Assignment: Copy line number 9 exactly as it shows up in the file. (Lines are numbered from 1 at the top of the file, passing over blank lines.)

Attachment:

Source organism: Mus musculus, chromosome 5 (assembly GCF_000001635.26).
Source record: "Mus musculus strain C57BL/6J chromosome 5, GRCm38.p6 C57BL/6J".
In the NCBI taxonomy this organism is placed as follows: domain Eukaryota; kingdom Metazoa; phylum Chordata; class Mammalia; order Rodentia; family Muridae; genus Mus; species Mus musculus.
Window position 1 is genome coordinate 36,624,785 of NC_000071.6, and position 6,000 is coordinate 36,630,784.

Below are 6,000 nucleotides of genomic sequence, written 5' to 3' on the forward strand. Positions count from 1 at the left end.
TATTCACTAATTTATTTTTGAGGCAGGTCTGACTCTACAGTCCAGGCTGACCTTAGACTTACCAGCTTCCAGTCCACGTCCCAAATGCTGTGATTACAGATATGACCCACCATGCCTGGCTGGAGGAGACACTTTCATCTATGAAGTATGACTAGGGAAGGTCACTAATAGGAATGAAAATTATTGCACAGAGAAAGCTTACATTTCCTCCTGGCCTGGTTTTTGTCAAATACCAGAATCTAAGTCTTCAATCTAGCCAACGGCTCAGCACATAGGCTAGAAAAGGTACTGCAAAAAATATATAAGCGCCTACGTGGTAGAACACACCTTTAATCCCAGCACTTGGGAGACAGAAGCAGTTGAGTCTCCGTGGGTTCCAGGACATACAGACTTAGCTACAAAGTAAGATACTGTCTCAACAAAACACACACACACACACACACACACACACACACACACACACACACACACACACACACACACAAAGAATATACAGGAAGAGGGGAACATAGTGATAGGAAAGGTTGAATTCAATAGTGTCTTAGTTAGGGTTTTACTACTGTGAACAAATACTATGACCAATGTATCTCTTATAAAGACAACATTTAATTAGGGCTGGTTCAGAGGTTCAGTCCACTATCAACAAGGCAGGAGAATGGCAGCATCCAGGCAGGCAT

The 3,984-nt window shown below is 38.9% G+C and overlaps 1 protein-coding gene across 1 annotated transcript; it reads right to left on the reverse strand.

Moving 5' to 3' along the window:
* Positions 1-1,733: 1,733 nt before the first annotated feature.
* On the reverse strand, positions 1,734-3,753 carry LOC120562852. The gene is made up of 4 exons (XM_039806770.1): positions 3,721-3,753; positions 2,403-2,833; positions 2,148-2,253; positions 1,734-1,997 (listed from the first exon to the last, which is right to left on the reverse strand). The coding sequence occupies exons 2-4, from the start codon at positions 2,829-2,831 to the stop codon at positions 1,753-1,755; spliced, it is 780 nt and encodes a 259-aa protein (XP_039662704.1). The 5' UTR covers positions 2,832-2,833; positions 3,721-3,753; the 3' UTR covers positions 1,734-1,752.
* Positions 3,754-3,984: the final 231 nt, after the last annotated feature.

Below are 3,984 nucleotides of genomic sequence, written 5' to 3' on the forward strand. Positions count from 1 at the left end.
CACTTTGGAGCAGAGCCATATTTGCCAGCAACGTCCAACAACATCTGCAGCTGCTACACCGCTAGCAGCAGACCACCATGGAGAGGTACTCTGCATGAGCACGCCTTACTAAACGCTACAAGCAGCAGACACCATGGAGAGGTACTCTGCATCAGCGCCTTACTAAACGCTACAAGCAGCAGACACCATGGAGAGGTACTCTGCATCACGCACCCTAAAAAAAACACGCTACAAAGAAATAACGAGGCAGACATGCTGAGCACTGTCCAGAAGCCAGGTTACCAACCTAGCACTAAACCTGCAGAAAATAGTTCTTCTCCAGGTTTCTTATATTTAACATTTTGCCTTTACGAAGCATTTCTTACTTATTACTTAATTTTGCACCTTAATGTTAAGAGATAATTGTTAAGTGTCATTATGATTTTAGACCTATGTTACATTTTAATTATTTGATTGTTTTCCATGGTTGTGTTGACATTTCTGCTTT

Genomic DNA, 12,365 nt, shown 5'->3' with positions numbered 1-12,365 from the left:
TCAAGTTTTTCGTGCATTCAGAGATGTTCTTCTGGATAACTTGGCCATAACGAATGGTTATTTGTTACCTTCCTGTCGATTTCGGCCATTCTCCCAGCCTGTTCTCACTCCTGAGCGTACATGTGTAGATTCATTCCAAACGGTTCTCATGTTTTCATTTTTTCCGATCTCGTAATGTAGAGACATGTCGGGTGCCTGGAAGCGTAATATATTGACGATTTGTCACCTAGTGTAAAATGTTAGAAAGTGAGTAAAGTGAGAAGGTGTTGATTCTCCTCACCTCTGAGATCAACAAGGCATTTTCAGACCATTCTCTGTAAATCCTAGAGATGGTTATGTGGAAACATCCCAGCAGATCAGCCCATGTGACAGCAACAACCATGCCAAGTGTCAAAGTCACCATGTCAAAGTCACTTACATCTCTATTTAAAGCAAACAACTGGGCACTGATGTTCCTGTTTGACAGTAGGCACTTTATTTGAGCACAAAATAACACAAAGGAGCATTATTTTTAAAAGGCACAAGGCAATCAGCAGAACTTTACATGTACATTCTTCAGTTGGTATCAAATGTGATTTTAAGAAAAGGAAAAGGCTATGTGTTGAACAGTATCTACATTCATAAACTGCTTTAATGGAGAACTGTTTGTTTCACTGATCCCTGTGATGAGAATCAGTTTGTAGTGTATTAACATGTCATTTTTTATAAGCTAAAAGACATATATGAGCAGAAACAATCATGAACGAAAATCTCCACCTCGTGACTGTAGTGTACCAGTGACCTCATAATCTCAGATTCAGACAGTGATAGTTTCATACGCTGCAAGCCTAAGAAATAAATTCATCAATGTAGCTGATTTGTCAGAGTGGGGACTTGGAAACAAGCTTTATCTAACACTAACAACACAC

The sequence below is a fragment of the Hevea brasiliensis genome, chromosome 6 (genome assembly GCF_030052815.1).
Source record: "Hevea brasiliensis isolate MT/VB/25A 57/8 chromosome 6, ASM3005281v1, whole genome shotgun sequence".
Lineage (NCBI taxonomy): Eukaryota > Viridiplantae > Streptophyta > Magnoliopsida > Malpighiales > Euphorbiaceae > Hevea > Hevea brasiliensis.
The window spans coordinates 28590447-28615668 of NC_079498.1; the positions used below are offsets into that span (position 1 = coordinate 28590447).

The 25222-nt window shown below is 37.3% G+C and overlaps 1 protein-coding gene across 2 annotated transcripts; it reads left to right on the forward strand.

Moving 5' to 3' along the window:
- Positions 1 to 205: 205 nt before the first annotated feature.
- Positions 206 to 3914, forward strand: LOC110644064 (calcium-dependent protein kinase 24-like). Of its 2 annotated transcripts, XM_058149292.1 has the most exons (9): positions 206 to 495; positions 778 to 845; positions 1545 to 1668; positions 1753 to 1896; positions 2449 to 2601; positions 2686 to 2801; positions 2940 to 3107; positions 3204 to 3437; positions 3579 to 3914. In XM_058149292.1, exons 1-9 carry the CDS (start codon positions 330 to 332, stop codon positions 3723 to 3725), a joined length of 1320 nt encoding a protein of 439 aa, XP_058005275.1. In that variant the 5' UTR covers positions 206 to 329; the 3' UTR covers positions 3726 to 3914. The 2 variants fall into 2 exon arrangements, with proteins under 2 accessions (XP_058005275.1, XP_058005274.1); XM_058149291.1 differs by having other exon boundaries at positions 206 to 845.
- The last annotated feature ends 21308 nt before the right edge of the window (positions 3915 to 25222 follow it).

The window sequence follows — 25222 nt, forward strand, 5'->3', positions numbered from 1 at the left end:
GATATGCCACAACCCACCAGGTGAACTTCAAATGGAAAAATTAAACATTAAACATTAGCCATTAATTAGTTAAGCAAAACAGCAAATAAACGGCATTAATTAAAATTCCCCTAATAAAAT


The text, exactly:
* Positions 1-1,733: 1,733 nt before the first annotated feature.